I blink awake in cardiac, a butterfly needle in my hand and electrodes on my chest. Here I am. Wearing my heart on a monitor. I’m still stoned. My friend is sitting by my bed. She shakes her head and says again, “Don’t do this to me.”
I’ve got nothing useful to say.
The girl in the next bed over is crying openly and without noise. The nurse stationed by our door suggests we pick something to watch on TV, nudging the remote our way. The girl asks if her mom has called. The answer is no.
I feel compelled to do something right for a change. There’s always something to do. I say to the girl, to make sure she knows, because I need to know that she knows, because it must be of profound comfort to hear in the starched womb of a hospital bed as she waits for someone to love her by showing up, “You are, like, so pretty.”
I’ve got nothing useful to say.
There will be slanted glances across reading lists and mastheads. There will be drafts where my name is Claire. My name is Joan. Where I don’t miss the taste of jujubes and their red leather skins while the nurse asks questions. I will weigh themes and motifs, aspects of persona on the page by a rule of threes, wonder if Sung the Immigrant can frame Sung the Mess or Sung the Writer without eclipsing them. Like too much fish sauce. Too much chili paste. Too much ferment.
There will be more than this—there will be anticonvulsants, dystonic reactions, excruciating loneliness and sleep as heavy as the moon. I will watch a woman twitch with seizures on a plastic sheet, begging me to close the door on her shame in long, winding moans. There will be wilted patients shuffling in for lunch with cups of applesauce, rocking in and out of sleep after sessions of electroshock. There will be a Turkish boy on Seroquel who’s lost his grip on body and I will ask does he feel that draft, that scratchy carpet, that grainy powdered egg at every breakfast, does he like it, as he says hello, thank you, please and white Midwestern nurses chalk broken thoughts up to broken English.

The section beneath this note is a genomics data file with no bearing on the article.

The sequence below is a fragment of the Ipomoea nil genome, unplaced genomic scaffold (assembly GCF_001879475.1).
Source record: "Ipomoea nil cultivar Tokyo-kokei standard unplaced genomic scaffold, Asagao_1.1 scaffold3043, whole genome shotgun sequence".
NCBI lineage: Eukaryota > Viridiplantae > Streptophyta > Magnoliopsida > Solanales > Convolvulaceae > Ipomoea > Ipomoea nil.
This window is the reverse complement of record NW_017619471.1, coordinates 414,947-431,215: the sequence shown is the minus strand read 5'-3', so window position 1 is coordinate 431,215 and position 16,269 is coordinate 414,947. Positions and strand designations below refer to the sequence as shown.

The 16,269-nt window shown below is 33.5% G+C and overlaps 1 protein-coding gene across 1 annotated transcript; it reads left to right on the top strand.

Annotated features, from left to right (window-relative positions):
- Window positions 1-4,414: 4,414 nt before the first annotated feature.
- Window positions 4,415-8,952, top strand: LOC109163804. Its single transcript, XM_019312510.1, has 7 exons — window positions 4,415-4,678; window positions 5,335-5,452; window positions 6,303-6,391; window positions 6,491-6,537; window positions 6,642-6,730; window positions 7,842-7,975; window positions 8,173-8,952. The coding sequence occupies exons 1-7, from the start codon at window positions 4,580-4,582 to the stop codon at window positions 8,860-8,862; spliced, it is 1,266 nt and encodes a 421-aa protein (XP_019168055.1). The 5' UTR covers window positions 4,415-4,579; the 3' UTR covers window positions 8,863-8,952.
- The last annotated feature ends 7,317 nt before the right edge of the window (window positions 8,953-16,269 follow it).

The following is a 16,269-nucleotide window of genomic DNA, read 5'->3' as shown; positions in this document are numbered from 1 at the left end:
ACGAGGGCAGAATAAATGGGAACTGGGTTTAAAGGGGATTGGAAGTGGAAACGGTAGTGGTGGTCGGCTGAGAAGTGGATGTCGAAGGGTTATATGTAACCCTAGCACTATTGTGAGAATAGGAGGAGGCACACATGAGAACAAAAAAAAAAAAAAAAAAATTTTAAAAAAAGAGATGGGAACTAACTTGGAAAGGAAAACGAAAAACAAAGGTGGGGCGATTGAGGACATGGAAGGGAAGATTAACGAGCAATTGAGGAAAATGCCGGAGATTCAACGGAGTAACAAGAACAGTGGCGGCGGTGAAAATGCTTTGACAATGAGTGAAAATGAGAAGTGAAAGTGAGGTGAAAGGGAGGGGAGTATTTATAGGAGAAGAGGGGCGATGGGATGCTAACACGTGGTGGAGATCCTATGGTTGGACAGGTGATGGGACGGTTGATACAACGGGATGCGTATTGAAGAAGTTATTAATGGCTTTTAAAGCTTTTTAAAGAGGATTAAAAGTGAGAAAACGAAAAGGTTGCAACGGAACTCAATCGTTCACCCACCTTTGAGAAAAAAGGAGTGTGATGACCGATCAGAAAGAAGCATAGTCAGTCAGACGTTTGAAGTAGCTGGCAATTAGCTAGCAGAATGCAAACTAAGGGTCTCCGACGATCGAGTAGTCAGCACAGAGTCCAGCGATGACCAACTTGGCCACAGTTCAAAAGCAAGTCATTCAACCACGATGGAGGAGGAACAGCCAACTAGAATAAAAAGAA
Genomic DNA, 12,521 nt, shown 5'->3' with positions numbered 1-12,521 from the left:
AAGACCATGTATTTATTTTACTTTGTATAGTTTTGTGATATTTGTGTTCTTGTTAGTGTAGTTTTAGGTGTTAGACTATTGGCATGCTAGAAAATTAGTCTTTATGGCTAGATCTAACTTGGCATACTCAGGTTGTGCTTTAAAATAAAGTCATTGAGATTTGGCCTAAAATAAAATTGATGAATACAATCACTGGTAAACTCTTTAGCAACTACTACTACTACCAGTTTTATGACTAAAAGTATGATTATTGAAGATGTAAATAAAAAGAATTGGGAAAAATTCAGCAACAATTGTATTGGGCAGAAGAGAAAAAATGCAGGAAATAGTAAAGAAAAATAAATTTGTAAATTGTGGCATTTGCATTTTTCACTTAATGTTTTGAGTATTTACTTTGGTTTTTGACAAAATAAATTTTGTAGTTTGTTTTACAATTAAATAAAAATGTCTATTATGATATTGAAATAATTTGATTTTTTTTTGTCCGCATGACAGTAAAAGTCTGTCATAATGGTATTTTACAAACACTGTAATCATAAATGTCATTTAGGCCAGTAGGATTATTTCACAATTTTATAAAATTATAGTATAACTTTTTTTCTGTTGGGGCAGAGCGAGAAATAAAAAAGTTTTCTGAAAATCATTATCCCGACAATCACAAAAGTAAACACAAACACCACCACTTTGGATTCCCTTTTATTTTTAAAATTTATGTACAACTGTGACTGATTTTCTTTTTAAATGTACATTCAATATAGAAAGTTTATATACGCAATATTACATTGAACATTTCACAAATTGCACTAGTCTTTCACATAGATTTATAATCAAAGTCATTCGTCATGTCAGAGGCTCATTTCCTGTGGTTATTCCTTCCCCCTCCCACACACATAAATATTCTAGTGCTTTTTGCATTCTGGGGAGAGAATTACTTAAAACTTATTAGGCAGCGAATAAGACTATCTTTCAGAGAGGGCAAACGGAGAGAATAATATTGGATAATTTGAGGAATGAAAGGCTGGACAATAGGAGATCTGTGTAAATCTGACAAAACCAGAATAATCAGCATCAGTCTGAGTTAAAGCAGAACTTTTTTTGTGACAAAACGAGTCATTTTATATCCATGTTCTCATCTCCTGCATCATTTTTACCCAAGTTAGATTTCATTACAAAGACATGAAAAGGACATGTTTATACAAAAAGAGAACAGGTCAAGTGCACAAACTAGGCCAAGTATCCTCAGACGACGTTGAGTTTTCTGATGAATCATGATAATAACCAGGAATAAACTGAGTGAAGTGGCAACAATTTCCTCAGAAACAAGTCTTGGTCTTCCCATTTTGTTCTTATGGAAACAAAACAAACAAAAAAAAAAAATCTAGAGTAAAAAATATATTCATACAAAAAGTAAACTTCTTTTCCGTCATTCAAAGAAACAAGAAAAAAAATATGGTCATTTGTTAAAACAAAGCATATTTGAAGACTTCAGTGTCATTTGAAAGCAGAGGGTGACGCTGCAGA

There will be disgust. There will be despondence. Over here, gulping cold oatmeal without chewing as a tow-haired meth-head says you speaky Chinee? Over there, I’ll wake to the creaking of a door hinge when a nurse’s eyes meet mine and she will count my breaths against the second hand of her wristwatch and though this is not the story, her eyes are green and mine are black as coal, the shadow of her profile will stand tall and jagged like a mountain range and I will vanish like a sunset, round and blunt and dimming.
This is not the story. There will be more. There will be more. There will be phone calls from my sister sniffling over static to promise kelp and taro upon my discharge. My brother’s hugs cracking down to marrow as he calls me 누나. This is not the story but it is. There will be car rides with my mother full of heavy knowing-one-another, things unsaid, the tub of skin bleach that’s left her pockmarked, tattoo ink greening beneath sparse eyebrows, tiny scalpel scars merging into crow’s feet, things behind us, the story but not, things that sting to say face-to-yellow-face but must be written.
Sung Yim is a South Korean immigrant, essayist, and undergraduate student of creative writing at Columbia College Chicago. Their work has been featured previously in Bird’s Thumb as well as Hooligan Magazine, where they’re currently a blogger. Selected by Elissa Washuta.
Image © merec0 via Flickr Creative Commons.